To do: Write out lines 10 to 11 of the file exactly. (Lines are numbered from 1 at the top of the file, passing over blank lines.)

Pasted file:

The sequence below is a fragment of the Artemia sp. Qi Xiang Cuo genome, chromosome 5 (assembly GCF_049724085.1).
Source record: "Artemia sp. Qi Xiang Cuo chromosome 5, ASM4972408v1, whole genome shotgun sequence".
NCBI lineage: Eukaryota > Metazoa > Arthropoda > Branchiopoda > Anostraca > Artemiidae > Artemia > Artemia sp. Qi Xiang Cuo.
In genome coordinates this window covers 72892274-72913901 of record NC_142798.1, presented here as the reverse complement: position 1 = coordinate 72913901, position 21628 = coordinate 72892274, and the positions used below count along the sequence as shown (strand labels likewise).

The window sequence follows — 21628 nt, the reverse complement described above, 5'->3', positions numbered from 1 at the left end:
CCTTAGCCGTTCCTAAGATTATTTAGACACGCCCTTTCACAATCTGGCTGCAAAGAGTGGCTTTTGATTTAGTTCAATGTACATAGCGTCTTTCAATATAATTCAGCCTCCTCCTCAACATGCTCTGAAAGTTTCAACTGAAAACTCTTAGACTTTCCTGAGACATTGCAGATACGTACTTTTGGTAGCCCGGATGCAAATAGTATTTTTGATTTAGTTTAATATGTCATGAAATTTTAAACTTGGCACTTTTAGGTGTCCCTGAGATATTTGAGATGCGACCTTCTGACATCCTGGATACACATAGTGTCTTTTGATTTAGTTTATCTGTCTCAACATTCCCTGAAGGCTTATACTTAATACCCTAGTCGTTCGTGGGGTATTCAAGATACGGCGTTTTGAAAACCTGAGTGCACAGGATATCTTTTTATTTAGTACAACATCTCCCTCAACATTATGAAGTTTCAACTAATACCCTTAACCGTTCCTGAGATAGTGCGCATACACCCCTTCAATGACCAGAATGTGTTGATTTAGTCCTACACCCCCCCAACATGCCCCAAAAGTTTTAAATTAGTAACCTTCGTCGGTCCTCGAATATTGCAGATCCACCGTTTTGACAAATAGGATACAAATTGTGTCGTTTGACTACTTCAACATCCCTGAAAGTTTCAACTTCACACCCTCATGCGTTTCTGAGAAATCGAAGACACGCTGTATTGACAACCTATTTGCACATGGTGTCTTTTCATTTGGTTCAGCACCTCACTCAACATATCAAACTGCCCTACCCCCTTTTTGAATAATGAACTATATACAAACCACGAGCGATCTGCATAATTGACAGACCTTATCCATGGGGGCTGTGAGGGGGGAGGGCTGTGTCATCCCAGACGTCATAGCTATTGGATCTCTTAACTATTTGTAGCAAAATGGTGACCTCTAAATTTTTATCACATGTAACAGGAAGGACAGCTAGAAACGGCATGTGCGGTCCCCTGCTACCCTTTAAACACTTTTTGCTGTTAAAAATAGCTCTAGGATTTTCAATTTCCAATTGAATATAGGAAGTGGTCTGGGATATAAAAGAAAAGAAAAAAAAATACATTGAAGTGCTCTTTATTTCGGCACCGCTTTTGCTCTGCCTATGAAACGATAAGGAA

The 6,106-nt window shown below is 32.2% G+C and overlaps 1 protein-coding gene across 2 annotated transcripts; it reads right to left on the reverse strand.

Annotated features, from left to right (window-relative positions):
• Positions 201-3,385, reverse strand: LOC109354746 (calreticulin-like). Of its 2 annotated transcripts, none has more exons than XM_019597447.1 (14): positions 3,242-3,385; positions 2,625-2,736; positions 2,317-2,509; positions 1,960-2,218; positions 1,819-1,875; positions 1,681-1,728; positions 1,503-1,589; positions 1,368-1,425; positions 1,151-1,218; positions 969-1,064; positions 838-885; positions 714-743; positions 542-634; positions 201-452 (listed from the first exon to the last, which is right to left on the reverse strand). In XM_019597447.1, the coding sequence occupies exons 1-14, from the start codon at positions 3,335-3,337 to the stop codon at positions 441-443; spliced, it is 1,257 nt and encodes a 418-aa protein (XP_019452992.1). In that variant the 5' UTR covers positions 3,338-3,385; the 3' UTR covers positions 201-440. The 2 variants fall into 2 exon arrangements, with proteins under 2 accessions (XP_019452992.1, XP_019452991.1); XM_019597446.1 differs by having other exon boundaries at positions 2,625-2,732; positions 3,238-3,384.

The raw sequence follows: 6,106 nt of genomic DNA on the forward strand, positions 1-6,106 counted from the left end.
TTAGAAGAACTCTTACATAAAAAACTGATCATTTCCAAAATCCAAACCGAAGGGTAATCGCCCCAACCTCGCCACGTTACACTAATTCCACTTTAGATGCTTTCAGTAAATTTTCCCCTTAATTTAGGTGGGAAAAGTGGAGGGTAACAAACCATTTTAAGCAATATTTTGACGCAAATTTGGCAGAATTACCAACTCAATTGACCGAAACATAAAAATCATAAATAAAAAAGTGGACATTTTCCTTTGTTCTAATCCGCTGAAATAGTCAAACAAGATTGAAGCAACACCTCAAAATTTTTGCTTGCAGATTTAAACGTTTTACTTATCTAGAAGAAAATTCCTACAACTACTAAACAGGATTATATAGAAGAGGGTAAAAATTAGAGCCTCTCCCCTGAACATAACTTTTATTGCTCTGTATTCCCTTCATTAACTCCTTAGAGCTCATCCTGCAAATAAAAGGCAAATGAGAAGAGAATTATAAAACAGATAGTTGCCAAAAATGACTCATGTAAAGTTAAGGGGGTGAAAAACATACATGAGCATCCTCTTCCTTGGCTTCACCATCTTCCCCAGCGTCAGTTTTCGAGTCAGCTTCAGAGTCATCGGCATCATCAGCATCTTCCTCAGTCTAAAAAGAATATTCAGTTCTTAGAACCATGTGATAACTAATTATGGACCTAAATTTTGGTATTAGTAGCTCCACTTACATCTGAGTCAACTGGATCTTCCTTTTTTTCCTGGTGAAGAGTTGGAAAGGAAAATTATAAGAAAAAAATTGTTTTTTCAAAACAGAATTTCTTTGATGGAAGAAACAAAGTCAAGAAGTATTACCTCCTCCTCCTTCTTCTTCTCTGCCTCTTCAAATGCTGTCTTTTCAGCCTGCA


The raw sequence follows: 6,106 nt of genomic DNA on the forward strand, positions 1-6,106 counted from the left end.
TTAGAAGAACTCTTACATAAAAAACTGATCATTTCCAAAATCCAAACCGAAGGGTAATCGCCCCAACCTCGCCACGTTACACTAATTCCACTTTAGATGCTTTCAGTAAATTTTCCCCTTAATTTAGGTGGGAAAAGTGGAGGGTAACAAACCATTTTAAGCAATATTTTGACGCAAATTTGGCAGAATTACCAACTCAATTGACCGAAACATAAAAATCATAAATAAAAAAGTGGACATTTTCCTTTGTTCTAATCCGCTGAAATAGTCAAACAAGATTGAAGCAACACCTCAAAATTTTTGCTTGCAGATTTAAACGTTTTACTTATCTAGAAGAAAATTCCTACAACTACTAAACAGGATTATATAGAAGAGGGTAAAAATTAGAGCCTCTCCCCTGAACATAACTTTTATTGCTCTGTATTCCCTTCATTAACTCCTTAGAGCTCATCCTGCAAATAAAAGGCAAATGAGAAGAGAATTATAAAACAGATAGTTGCCAAAAATGACTCATGTAAAGTTAAGGGGGTGAAAAACATACATGAGCATCCTCTTCCTTGGCTTCACCATCTTCCCCAGCGTCAGTTTTCGAGTCAGCTTCAGAGTCATCGGCATCATCAGCATCTTCCTCAGTCTAAAAAGAATATTCAGTTCTTAGAACCATGTGATAACTAATTATGGACCTAAATTTTGGTATTAGTAGCTCCACTTACATCTGAGTCAACTGGATCTTCCTTTTTTTCCTGGTGAAGAGTTGGAAAGGAAAATTATAAGAAAAAAATTGTTTTTTCAAAACAGAATTTCTTTGATGGAAGAAACAAAGTCAAGAAGTATTACCTCCTCCTCCTTCTTCTTCTCTGCCTCTTCAAATGCTGTCTTTTCAGCCTGCA